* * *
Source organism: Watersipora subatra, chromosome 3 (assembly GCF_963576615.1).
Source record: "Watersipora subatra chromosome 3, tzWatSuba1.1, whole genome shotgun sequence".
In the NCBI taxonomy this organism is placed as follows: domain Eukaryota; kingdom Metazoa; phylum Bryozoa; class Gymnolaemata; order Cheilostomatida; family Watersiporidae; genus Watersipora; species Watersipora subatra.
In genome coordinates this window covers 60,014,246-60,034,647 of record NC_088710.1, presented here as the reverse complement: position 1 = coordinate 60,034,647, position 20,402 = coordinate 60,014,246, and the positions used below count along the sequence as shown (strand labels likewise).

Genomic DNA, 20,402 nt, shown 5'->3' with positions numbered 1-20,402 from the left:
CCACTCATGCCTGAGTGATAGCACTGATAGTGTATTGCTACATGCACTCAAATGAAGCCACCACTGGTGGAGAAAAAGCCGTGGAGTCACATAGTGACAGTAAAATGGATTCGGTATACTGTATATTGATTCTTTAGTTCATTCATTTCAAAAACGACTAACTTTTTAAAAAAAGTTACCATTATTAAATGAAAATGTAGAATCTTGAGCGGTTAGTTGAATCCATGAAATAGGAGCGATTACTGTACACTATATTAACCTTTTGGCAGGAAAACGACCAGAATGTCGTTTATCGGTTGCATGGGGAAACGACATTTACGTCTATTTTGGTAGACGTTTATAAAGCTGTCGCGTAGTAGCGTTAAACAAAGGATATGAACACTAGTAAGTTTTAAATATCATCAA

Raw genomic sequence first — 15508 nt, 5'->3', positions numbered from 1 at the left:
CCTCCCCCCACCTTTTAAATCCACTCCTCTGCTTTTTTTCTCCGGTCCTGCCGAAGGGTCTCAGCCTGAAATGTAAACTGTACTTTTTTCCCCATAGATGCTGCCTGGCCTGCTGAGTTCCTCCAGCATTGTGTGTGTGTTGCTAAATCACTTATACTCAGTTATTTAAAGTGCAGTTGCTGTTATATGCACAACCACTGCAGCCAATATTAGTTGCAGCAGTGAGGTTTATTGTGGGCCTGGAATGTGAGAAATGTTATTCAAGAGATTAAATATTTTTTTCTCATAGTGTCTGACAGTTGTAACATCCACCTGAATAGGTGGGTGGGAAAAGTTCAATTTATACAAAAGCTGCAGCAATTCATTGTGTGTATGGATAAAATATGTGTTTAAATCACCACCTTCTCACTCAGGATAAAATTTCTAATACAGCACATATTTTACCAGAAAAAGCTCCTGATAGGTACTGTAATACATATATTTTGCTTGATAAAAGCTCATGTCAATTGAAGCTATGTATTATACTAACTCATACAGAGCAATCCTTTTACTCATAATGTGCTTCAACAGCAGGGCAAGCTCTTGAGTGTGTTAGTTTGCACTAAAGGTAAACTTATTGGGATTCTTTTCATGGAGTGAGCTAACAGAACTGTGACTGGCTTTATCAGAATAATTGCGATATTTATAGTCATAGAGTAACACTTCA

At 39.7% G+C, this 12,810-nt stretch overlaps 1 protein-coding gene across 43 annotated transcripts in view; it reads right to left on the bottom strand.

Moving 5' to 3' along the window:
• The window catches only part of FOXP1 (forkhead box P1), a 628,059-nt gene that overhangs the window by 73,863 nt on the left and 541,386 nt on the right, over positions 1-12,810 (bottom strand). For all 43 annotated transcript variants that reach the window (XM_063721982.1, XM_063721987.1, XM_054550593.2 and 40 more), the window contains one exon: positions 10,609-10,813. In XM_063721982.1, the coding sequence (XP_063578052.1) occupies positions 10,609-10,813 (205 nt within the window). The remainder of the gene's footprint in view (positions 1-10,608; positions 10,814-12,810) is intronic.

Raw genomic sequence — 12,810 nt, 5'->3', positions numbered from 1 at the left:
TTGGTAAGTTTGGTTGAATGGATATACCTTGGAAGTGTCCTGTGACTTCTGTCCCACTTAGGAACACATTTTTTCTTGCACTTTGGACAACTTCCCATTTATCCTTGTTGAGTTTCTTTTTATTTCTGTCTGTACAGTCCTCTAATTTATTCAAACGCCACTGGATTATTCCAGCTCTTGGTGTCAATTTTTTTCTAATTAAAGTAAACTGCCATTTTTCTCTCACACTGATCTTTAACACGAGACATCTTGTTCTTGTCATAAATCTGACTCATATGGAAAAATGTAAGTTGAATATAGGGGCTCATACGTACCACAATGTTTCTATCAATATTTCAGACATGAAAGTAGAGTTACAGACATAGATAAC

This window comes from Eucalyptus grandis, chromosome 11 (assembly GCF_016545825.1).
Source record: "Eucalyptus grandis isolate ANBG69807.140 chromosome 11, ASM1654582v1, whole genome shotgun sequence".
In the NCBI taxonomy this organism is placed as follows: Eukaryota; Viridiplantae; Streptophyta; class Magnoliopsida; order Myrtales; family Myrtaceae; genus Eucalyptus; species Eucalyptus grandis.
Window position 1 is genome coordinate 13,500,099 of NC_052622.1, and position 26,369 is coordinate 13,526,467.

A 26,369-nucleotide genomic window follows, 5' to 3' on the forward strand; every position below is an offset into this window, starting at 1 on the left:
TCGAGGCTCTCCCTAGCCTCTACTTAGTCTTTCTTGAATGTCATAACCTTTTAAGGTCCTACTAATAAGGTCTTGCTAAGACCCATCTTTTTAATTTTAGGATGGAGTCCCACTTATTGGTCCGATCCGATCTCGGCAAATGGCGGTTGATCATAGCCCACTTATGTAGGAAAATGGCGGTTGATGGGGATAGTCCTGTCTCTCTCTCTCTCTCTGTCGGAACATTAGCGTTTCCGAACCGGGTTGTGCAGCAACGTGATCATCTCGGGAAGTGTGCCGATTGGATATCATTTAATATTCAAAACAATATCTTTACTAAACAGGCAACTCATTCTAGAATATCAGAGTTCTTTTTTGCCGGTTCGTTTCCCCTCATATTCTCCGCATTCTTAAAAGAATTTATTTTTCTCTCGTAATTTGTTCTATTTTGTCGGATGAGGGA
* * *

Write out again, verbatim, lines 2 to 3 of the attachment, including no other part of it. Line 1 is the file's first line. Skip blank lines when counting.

Source record: "Watersipora subatra chromosome 3, tzWatSuba1.1, whole genome shotgun sequence".
In the NCBI taxonomy this organism is placed as follows: domain Eukaryota; kingdom Metazoa; phylum Bryozoa; class Gymnolaemata; order Cheilostomatida; family Watersiporidae; genus Watersipora; species Watersipora subatra.